Open-source M&A may not happen in 2009

Open source has cracked the code on revenue generation in a recession, putting its stock at a premium and thereby inhibiting its saleability.

Techflash suggests that big technology companies like Oracle and Microsoft may re-enter the mergers and acquisitions market in 2009, scooping up companies at low valuations. This bodes well for an industry bent on recovery, but it probably won't help open source.

In an economy that is increasingly kind to open source , open-source companies are seeing revenues rise and will resist the lower valuations that plague proprietary peers.

This isn't to suggest that valuations for open-source companies have increased. Just look at Red Hat's valuation: while Red Hat has held up better than most technology companies , it continues to trade at a discount to its real value. In a recession, everyone takes a valuation haircut.

But not everyone sells out for that valuation. If my revenue multiple suggests a $500 million valuation, am I going to accept a $200 million offer? Not if my business fundamentals are positive, revenues are rising, etc. In such a case, shareholders would be ill-served by selling out. Of course, it's possible that some will simply not bother to swim against the prevailing mood on valuations and will sell.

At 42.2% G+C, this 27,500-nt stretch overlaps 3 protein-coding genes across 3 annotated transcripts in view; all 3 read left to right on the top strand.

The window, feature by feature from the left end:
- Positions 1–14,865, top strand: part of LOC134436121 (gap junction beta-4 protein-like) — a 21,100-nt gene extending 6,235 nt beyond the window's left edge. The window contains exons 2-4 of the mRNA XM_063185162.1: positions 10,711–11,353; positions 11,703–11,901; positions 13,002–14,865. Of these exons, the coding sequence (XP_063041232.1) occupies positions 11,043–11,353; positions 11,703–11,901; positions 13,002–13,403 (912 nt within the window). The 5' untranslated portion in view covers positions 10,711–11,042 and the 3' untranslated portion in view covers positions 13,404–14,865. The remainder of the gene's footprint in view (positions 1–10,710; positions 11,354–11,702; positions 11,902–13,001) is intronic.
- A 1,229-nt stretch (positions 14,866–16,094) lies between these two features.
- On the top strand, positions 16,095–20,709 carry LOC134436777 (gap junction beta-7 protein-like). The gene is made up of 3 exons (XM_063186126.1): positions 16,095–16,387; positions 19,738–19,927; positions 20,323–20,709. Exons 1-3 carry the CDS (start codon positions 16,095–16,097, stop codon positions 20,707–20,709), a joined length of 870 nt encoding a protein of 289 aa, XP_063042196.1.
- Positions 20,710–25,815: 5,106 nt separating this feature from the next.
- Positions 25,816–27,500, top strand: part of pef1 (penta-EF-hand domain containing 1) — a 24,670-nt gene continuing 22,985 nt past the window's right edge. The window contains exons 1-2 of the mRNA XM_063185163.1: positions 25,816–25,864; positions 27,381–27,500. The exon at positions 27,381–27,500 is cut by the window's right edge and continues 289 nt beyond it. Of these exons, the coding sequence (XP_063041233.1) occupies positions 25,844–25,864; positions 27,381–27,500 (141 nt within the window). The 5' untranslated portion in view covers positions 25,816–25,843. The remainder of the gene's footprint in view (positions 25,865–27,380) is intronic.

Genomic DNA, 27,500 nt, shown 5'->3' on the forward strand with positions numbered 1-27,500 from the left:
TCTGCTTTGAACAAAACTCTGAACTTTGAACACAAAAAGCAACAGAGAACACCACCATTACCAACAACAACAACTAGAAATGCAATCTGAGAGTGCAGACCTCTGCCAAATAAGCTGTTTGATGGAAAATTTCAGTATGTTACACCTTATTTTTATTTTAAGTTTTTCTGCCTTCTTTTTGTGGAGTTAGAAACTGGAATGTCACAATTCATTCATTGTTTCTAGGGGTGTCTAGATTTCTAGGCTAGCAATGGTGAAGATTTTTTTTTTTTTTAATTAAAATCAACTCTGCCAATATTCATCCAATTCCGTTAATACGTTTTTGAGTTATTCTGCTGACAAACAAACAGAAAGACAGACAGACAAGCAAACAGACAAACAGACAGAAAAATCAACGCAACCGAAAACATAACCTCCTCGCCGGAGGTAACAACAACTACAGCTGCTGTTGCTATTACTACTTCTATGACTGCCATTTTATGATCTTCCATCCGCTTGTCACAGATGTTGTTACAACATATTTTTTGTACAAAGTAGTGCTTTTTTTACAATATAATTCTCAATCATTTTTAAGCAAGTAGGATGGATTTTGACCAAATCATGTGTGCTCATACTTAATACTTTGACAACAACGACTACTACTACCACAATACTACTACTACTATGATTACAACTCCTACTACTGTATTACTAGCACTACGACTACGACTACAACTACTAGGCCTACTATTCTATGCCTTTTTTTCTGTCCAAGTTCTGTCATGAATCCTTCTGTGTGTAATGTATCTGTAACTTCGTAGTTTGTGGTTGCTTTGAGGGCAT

Even so, I can't see much open-source M&A in 2009. At least, not for the top open-source companies. I continue to believe that open source offers established vendors a way to tap new markets and new customers , but for this same reason open-source companies should command a premium, not a pittance.

Follow me on Twitter at mjasay.

Tech Culture
About the author

    Matt Asay is chief operating officer at Canonical, the company behind the Ubuntu Linux operating system. Prior to Canonical, Matt was general manager of the Americas division and vice president of business development at Alfresco, an open-source applications company. Matt brings a decade of in-the-trenches open-source business and legal experience to The Open Road, with an emphasis on emerging open-source business strategies and opportunities. He is a member of the CNET Blog Network and is not an employee of CNET. You can follow Matt on Twitter @mjasay.


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